Elsewhere, it’s hard to assess where Wimbledon champion Andy Murray stands, as he still is trying to return to consistent former following back surgery late last year. David Ferrer, who made his first Slam final last year, is always a threat to roll deep at Roland Garros and could meet Rafa in the quarters this time around. Nishikori, the first Japanese player to make the ATP top 10, and No. 8 seed Milos Raonic, the 23-year-old Canadian with the booming serve, may also prove interesting on the terra baute. Seeded 11th, John Isner is the highest-ranked American male.
Herewith is what the networks have in store for viewers from the French over the next couple of weeks:
Now in its 32nd consecutive year of coverage, the Peacock has reason to strut with the tourney’s marquee matches: men’s and women’s semifinal action, as well as its “café and croissant” presentations of the business end of the tournament. Ted Robinson, in his 15th French Open, anchors the broadcaster's booth with Mary Carillo and John McEnroe, the Parisian mixed doubles winners from 1977. The trio will make the finals calls on June 7 and June 8, when the winners lift the Coupe Suzanne Lenglen and Coupe des Mousquetaires, respectively.
NBC Sports Live Extra — NBC Sports Group’s live streaming product for desktops, mobile devices, and tablets — will stream the network's French Open coverage. The vast majority of the content will be streamed live via “TV Everywhere,” the media industry’s effort to make quality content available to authenticated customers both in and out of the home and on multiple platforms.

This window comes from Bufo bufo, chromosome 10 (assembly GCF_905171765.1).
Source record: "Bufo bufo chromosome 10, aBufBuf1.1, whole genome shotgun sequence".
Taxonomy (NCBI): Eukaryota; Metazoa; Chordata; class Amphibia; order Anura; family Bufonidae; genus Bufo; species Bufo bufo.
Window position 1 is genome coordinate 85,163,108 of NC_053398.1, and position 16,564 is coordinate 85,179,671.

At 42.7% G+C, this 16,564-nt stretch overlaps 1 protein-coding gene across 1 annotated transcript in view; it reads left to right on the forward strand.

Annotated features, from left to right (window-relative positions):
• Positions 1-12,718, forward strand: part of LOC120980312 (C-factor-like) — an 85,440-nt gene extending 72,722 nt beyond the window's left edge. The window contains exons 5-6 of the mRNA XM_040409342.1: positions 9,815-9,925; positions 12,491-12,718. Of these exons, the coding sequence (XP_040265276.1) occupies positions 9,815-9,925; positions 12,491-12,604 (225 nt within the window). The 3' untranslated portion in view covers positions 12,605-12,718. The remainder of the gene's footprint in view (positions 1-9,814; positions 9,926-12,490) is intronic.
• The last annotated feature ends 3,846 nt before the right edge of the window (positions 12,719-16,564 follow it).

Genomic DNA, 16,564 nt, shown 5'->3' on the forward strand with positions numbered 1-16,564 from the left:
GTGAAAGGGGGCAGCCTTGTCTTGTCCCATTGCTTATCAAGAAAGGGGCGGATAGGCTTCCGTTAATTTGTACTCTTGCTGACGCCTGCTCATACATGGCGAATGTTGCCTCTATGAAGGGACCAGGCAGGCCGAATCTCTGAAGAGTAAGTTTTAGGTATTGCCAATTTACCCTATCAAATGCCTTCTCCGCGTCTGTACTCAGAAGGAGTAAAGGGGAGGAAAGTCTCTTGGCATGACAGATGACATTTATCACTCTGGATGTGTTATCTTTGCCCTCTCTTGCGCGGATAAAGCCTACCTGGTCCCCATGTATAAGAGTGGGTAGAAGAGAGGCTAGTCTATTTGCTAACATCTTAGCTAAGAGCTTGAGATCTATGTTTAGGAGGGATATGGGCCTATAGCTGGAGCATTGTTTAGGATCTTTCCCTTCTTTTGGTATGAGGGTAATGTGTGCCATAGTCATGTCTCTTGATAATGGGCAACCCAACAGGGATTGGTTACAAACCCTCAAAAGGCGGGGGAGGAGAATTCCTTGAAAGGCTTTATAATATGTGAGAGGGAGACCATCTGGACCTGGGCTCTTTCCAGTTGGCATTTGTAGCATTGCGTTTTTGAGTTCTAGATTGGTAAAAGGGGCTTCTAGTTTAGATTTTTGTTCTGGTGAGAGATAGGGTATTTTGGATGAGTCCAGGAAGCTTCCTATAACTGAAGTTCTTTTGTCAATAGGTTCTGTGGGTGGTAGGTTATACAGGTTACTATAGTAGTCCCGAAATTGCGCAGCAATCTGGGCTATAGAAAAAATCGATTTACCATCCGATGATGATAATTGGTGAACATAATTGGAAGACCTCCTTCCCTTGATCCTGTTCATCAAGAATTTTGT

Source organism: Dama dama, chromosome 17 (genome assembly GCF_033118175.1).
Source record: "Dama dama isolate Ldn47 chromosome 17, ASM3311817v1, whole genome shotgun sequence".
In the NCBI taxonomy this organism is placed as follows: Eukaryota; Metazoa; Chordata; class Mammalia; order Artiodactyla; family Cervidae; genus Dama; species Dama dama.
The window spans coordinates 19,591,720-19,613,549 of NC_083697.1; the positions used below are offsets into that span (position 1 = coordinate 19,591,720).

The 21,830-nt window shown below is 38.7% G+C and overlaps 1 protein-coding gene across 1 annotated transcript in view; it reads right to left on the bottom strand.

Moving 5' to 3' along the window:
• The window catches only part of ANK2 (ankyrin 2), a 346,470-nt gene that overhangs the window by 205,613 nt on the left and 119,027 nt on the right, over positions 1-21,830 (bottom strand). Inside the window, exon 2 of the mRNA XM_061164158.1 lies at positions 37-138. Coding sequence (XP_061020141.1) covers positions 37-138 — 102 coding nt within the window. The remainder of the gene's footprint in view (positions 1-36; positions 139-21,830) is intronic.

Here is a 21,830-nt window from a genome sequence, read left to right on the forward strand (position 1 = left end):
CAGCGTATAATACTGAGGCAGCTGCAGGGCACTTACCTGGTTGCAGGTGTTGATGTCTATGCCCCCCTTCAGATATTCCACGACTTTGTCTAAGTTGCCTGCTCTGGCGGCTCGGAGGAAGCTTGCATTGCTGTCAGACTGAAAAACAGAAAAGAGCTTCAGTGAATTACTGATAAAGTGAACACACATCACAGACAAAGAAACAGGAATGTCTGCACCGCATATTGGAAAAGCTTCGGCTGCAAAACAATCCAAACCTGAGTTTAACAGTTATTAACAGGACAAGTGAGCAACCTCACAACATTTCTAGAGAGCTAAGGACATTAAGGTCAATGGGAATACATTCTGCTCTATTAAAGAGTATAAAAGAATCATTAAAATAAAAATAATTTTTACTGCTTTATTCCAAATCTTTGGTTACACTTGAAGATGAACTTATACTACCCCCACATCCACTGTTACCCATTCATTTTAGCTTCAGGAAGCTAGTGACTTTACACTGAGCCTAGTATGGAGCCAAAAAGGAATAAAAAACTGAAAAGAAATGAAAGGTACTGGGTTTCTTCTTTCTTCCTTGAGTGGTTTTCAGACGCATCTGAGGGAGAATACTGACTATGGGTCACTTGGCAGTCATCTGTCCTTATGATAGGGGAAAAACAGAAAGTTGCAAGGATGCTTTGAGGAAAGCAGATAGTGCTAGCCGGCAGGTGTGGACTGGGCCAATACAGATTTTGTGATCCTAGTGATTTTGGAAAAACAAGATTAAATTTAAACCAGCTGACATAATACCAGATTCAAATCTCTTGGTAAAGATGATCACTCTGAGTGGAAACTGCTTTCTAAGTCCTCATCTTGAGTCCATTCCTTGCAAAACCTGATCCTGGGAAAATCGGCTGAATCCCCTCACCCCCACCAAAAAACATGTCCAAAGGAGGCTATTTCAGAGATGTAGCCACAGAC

FRENCH OPEN ON NBC
ESPN2 will deliver more and 50 hours of coverage, while broadband service ESPN3 will showcase some 330 hours of action from up to seven courts on the days when the TV network is on the air. ESPN2 and ESPN3 will begin at 5 a.m. most days on weekdays through Thursday, June 5, culminating with the women’s semifinals.
After the opening day, ESPN2’s schedule will continue with an all-live telecast starting at 5 a.m. each day through Friday, May 30, and then again on Monday, June 2. The network will air live and same-day quarterfinal action Tuesday, June 4, at 1 p.m. and Wednesday, June 5, at 8 a.m. ESPN2 will air both women’s semifinals live Thursday, June 6, beginning at 9 a.m.
ESPN is bringing most of its veteran tennis on-air team to Paris: Darren Cahill, Chris Evert, Brad Gilbert, Patrick McEnroe, Mary Joe Fernandez, Chris Fowler and Pam Shriver.
TV Everywhere service WatchESPN will live-stream ESPN2’s live coverage of the French Open online at WatchESPN.com, as well as on smartphones and tablets via the WatchESPN app. It also accessible to Xbox LIVE to Gold members, and on Apple TV, Roku and Amazon Fire TV. All told, WatchESPN reaches more than 92 million households nationwide via affiliated video or Internet providers.
2014 French Open on ESPN2 & ESPN2 HD
2014 French Open on ESPN3
As the primary rights-holder, the dedicated racquet sports network, which is increasing its reach from 35 million to 50 million homes via freeviews from Dish Network and DirecTV, serves up by far the most French Open coverage.
Now in its seventh year of an alliance in which it exchanges rights to Roland Garros and the Australian Open with ESPN, Tennis is providing the production from the cable side in Paris and benefits from cross-channel promotion with the worldwide leader.